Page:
As it turns out, Juno does have a valid reason for many of her ongoing performance issues- significant hip pain.  In some ways her lack of drive for sports may have prevented further damage, because her sense of self preservation overrides her desire to please.  This doesn’t mean that she can’t do dog sports or other activities, but it has made a big impact on her training and competition schedule.  For now, we are still working in obedience but I keep practice time short and only show one day on the weekend.  She knows the open exercises well and will retire when (if?) she completes her CDX.  Since Grands are on the list of breeds that can jump 3/4 of their shoulder height, the jumping requirement as much of a problem as the many sits required.  We aren’t doing much agility, because I don’t feel comfortable training and competing frequently with a dog who needs to see a chiropractor before every event.  Juno will probably do one last Invitational this year, but I don’t know that we will trial otherwise.  Instead she is learning nose work, which gives her a job but can easily be adapted to her physical ability.  Keeping Juno pain free is my primary goal, even if she never competes again, but having a training schedule encourages her to be more active and remain more mobile.

I want to stress that Juno is the result of a breeding of two dogs with good hips.  Her breeder did everything right- sometimes bad things happen anyway.  Hips are a polygenetic trait with some environmental influence, so hip dysplasia will probably never be completely eliminated in dogs.  That being said, Grands are not small dogs and a GBGV with poor hip structure is probably going have problems that will impact quality of life at some point.  Juno’s issues would not have been apparent at the age when most dogs are shown or bred unless she had been x-rayed.  Many Grand breeders are doing a good job of ensuring that all of their breeding stock have appropriate health clearances, including hips, but this is not happening universally.  If you are considering adding a GBGV to your life, ask about hip results for as many of the dogs in the pedigree as possible.  If the x-rays weren’t sent to OFA for some reason, digital copies should be made available on request.  X-raying hips is a routine procedure in Europe as well, so the information should be available on imported dogs and litters also.  Breeding only dogs with good hips is not a guarantee, but dogs with hip dysplasia do not belong in the gene pool if the goal is to produce sound puppies.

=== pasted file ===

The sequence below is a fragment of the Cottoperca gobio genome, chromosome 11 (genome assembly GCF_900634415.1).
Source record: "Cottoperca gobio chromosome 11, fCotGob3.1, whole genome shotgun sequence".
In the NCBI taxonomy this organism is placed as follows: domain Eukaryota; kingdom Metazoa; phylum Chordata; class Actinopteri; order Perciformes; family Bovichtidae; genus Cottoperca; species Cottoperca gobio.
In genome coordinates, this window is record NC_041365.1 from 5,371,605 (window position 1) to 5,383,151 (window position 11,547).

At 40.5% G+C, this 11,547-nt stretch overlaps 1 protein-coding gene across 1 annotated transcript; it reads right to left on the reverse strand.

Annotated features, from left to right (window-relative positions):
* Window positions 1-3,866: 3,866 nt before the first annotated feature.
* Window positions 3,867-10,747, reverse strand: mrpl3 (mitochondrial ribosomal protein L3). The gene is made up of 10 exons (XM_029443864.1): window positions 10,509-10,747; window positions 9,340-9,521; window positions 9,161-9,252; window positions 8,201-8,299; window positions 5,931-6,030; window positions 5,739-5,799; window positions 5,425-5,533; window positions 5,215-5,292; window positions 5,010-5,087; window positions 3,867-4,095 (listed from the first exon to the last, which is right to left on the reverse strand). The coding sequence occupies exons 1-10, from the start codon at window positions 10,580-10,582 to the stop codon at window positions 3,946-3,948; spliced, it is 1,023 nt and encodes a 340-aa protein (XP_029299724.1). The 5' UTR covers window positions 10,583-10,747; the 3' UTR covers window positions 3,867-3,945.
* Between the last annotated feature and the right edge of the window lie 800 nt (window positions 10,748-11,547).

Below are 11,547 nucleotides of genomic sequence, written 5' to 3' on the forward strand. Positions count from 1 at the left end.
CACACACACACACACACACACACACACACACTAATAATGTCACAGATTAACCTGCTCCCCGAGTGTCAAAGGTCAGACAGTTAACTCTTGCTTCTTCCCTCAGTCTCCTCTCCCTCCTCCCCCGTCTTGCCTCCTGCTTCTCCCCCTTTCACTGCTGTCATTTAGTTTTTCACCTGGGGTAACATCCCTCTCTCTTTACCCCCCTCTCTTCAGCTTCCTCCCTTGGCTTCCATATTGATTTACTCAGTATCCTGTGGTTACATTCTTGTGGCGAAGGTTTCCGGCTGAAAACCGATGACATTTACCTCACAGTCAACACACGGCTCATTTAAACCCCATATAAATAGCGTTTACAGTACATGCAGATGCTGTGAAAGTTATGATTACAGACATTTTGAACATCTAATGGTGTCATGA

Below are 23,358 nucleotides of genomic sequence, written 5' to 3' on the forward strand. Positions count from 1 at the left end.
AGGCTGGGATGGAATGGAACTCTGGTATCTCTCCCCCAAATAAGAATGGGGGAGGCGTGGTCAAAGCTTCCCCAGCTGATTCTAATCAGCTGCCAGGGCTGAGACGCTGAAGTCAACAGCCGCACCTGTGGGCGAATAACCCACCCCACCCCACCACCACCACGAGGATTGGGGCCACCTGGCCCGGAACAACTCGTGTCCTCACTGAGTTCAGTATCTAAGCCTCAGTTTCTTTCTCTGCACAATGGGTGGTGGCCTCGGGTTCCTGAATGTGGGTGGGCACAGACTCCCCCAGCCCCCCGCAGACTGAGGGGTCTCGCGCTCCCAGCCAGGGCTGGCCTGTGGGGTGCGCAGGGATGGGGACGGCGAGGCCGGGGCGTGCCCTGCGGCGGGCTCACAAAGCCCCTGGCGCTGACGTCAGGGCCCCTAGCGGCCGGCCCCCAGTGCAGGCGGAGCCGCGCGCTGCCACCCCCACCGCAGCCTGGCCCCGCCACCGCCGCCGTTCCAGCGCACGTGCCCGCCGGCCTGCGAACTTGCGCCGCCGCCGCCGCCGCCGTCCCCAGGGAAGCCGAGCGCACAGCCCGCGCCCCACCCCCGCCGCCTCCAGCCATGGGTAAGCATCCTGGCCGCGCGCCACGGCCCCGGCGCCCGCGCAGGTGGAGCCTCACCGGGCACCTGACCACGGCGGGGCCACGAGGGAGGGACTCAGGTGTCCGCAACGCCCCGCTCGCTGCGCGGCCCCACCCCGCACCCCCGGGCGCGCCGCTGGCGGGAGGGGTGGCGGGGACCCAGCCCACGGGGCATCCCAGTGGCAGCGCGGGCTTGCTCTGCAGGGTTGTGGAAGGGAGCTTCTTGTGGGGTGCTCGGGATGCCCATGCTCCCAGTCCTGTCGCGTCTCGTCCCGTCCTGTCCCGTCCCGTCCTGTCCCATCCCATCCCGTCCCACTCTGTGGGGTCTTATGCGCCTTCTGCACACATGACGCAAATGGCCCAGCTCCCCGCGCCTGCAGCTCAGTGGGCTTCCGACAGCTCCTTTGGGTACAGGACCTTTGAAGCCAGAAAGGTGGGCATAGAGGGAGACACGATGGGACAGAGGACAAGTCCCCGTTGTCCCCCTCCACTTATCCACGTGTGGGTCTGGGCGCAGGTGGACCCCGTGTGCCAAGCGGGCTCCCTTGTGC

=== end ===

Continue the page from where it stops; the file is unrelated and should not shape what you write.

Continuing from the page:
Even though hip dysplasia is a complicated trait, it is not impossible to make significant improvement to a gene pool.  During the ten years that I managed a service dog breeding program, we were able to make a dramatic reduction in the number of puppies released because of hips.  This was accomplished by doing PennHip x-rays on every single puppy in the program at 8 months.  Yes, doing so is very expensive.  However, the knowledge that can be gained this way is huge.  Not only can the best dogs be selected, but overall trends can be seen that might easily be missed in the typical show litter, where only the best 1-2 dogs are health tested and considered for breeding.  PennHip has a advantage over OFA scores because every dog gets a distraction index, which is a number between 0 and 1 showing how much laxity is present in the hips.  This is a more specific and objective rating system than OFA offers.